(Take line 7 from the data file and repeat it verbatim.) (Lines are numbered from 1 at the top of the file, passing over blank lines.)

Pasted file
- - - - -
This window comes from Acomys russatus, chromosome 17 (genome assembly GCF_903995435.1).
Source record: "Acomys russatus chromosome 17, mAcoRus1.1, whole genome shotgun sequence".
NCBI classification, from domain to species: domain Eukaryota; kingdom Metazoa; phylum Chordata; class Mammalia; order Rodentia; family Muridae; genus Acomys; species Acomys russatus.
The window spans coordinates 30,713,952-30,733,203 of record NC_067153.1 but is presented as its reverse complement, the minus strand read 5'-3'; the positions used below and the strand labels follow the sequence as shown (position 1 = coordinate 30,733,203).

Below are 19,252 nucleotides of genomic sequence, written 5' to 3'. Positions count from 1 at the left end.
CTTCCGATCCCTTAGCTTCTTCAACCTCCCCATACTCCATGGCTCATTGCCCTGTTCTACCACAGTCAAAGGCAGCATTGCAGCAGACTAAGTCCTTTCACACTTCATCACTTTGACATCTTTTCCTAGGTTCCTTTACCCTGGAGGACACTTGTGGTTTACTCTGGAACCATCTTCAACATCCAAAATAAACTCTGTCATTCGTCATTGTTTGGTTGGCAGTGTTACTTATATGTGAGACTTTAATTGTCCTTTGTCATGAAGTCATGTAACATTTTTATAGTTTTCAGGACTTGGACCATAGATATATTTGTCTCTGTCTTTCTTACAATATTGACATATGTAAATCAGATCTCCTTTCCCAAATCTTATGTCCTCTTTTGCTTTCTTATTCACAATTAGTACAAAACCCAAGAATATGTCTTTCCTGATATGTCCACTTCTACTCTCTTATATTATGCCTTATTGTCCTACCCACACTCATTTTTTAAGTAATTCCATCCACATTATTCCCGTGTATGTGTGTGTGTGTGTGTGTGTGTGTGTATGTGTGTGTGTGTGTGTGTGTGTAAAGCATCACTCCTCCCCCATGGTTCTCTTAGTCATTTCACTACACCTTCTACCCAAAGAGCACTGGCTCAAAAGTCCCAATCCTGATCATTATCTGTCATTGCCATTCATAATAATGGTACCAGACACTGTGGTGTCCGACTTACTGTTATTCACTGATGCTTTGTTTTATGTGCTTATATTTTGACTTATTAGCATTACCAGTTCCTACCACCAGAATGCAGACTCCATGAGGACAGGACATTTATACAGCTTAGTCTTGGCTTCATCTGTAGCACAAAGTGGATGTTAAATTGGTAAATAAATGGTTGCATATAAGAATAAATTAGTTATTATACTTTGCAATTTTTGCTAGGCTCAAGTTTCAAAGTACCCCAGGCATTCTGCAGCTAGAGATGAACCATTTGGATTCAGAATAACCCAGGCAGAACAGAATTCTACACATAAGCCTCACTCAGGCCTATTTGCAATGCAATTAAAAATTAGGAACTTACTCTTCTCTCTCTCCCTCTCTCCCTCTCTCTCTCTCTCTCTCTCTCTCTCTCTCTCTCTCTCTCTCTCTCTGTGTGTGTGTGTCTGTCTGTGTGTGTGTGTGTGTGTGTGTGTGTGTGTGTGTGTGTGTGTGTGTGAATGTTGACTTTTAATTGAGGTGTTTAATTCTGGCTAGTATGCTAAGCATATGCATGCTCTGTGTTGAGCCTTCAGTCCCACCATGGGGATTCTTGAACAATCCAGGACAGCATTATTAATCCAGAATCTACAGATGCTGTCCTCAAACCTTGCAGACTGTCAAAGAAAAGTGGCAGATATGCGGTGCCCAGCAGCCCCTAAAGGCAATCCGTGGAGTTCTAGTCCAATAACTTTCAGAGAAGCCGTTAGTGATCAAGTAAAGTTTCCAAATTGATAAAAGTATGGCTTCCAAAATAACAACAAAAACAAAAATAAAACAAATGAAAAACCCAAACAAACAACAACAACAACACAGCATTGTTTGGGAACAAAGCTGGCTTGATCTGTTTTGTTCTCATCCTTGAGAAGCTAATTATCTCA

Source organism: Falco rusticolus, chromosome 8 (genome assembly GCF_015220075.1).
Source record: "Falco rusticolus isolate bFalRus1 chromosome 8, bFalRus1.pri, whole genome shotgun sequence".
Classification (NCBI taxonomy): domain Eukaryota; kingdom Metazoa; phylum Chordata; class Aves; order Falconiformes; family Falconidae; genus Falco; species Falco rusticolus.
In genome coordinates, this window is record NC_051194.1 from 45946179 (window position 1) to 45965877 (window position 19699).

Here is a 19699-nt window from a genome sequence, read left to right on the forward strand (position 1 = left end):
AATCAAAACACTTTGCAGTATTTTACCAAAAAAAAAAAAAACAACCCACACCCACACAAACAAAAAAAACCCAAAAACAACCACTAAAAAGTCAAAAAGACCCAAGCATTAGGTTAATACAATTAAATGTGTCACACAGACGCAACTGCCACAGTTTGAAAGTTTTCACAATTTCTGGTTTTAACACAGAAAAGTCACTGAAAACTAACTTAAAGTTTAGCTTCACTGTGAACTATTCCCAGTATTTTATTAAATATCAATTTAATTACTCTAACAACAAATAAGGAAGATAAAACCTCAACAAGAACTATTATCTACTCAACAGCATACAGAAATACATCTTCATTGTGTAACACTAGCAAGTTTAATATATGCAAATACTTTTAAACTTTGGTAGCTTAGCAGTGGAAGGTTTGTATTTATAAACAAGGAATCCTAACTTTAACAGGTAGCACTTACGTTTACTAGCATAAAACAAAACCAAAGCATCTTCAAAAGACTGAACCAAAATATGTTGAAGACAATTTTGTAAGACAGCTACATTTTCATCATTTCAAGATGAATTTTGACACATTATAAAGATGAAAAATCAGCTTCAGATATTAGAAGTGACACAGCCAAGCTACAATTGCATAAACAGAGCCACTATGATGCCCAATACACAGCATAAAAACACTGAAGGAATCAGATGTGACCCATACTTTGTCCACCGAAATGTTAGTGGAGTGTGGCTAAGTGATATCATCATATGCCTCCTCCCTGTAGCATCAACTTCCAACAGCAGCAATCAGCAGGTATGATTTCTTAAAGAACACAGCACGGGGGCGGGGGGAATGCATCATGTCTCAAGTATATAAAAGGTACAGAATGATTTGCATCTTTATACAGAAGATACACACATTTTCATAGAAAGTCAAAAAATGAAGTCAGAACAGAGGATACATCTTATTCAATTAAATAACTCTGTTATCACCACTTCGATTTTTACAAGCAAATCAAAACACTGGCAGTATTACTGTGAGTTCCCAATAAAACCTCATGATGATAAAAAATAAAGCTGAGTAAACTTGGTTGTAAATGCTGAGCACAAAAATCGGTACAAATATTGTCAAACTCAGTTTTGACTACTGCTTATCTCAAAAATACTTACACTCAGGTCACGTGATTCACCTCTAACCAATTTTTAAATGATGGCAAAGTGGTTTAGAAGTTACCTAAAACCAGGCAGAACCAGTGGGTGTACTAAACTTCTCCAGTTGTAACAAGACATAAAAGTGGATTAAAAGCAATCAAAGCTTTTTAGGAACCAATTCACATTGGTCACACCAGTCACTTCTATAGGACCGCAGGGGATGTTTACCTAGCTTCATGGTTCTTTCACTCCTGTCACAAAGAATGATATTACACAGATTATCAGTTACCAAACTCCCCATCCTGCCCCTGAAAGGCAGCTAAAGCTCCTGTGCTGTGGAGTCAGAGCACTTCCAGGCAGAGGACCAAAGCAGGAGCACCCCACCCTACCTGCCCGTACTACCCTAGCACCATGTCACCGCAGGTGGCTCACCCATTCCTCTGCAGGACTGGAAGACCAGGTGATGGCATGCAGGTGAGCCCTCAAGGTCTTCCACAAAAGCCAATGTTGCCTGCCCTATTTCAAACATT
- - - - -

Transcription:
Source organism: Falco rusticolus, chromosome 8 (genome assembly GCF_015220075.1).